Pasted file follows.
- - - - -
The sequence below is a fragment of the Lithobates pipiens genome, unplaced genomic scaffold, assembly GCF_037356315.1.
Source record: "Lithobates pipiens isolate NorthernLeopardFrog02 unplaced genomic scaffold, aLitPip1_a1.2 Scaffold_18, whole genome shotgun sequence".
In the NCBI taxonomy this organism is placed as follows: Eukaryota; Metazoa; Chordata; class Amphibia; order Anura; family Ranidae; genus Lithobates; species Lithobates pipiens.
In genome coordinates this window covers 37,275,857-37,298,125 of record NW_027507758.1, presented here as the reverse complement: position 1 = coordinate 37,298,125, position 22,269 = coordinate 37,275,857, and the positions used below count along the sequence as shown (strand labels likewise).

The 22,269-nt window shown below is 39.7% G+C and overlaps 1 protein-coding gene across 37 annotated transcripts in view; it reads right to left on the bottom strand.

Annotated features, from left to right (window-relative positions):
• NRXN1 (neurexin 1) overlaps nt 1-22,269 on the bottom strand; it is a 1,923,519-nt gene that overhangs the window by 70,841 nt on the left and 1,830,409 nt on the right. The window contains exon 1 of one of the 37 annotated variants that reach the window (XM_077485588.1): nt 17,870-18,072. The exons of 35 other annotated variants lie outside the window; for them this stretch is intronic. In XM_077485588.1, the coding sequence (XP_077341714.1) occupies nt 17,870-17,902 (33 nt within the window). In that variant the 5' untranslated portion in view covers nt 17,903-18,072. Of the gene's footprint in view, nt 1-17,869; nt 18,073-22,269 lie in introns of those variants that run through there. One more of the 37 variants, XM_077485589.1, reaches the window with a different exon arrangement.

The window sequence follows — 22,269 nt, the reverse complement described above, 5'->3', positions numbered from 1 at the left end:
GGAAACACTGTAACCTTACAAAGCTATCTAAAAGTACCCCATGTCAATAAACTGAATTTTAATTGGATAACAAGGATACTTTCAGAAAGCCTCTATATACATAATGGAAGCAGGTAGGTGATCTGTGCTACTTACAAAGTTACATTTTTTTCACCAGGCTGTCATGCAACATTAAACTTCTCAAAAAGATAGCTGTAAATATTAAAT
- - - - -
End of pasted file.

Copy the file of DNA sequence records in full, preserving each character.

The sequence below is a fragment of the Lithobates pipiens genome, unplaced genomic scaffold, assembly GCF_037356315.1.
Source record: "Lithobates pipiens isolate NorthernLeopardFrog02 unplaced genomic scaffold, aLitPip1_a1.2 Scaffold_18, whole genome shotgun sequence".
In the NCBI taxonomy this organism is placed as follows: Eukaryota; Metazoa; Chordata; class Amphibia; order Anura; family Ranidae; genus Lithobates; species Lithobates pipiens.
In genome coordinates this window covers 37,275,857-37,298,125 of record NW_027507758.1, presented here as the reverse complement: position 1 = coordinate 37,298,125, position 22,269 = coordinate 37,275,857, and the positions used below count along the sequence as shown (strand labels likewise).

The 22,269-nt window shown below is 39.7% G+C and overlaps 1 protein-coding gene across 37 annotated transcripts in view; it reads right to left on the bottom strand.

Annotated features, from left to right (window-relative positions):
• NRXN1 (neurexin 1) overlaps nt 1-22,269 on the bottom strand; it is a 1,923,519-nt gene that overhangs the window by 70,841 nt on the left and 1,830,409 nt on the right. The window contains exon 1 of one of the 37 annotated variants that reach the window (XM_077485588.1): nt 17,870-18,072. The exons of 35 other annotated variants lie outside the window; for them this stretch is intronic. In XM_077485588.1, the coding sequence (XP_077341714.1) occupies nt 17,870-17,902 (33 nt within the window). In that variant the 5' untranslated portion in view covers nt 17,903-18,072. Of the gene's footprint in view, nt 1-17,869; nt 18,073-22,269 lie in introns of those variants that run through there. One more of the 37 variants, XM_077485589.1, reaches the window with a different exon arrangement.

The window sequence follows — 22,269 nt, the reverse complement described above, 5'->3', positions numbered from 1 at the left end:
GGAAACACTGTAACCTTACAAAGCTATCTAAAAGTACCCCATGTCAATAAACTGAATTTTAATTGGATAACAAGGATACTTTCAGAAAGCCTCTATATACATAATGGAAGCAGGTAGGTGATCTGTGCTACTTACAAAGTTACATTTTTTTCACCAGGCTGTCATGCAACATTAAACTTCTCAAAAAGATAGCTGTAAATATTAAAT